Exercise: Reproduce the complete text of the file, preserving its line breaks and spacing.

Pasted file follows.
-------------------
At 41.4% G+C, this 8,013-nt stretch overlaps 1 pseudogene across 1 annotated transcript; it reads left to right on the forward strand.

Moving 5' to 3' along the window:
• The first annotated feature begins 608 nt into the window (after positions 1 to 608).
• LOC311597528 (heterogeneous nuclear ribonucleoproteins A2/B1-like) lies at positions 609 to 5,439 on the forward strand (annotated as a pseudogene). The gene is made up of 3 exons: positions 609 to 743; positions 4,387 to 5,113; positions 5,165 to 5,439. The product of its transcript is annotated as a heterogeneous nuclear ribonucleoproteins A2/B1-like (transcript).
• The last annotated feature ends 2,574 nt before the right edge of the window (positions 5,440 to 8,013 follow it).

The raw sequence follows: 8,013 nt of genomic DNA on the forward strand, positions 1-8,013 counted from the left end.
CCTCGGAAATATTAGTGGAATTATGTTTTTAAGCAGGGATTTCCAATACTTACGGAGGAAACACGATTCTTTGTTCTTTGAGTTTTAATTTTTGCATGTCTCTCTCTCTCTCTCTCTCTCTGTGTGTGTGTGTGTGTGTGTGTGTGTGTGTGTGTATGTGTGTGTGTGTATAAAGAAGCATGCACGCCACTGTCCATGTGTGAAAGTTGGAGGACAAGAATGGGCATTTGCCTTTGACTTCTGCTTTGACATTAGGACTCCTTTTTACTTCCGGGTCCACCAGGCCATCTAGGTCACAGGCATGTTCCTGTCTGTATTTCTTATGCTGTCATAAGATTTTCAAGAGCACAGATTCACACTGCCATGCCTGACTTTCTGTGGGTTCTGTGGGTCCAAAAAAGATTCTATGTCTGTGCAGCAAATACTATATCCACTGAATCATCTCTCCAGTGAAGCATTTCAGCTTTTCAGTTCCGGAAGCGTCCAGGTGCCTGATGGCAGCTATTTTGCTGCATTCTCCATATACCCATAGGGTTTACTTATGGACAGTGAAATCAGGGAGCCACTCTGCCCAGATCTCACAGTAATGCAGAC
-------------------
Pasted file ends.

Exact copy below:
At 41.4% G+C, this 8,013-nt stretch overlaps 1 pseudogene across 1 annotated transcript; it reads left to right on the forward strand.

Moving 5' to 3' along the window:
• The first annotated feature begins 608 nt into the window (after positions 1 to 608).
• LOC311597528 (heterogeneous nuclear ribonucleoproteins A2/B1-like) lies at positions 609 to 5,439 on the forward strand (annotated as a pseudogene). The gene is made up of 3 exons: positions 609 to 743; positions 4,387 to 5,113; positions 5,165 to 5,439. The product of its transcript is annotated as a heterogeneous nuclear ribonucleoproteins A2/B1-like (transcript).
• The last annotated feature ends 2,574 nt before the right edge of the window (positions 5,440 to 8,013 follow it).

The raw sequence follows: 8,013 nt of genomic DNA on the forward strand, positions 1-8,013 counted from the left end.
CCTCGGAAATATTAGTGGAATTATGTTTTTAAGCAGGGATTTCCAATACTTACGGAGGAAACACGATTCTTTGTTCTTTGAGTTTTAATTTTTGCATGTCTCTCTCTCTCTCTCTCTCTCTGTGTGTGTGTGTGTGTGTGTGTGTGTGTGTGTGTATGTGTGTGTGTGTATAAAGAAGCATGCACGCCACTGTCCATGTGTGAAAGTTGGAGGACAAGAATGGGCATTTGCCTTTGACTTCTGCTTTGACATTAGGACTCCTTTTTACTTCCGGGTCCACCAGGCCATCTAGGTCACAGGCATGTTCCTGTCTGTATTTCTTATGCTGTCATAAGATTTTCAAGAGCACAGATTCACACTGCCATGCCTGACTTTCTGTGGGTTCTGTGGGTCCAAAAAAGATTCTATGTCTGTGCAGCAAATACTATATCCACTGAATCATCTCTCCAGTGAAGCATTTCAGCTTTTCAGTTCCGGAAGCGTCCAGGTGCCTGATGGCAGCTATTTTGCTGCATTCTCCATATACCCATAGGGTTTACTTATGGACAGTGAAATCAGGGAGCCACTCTGCCCAGATCTCACAGTAATGCAGAC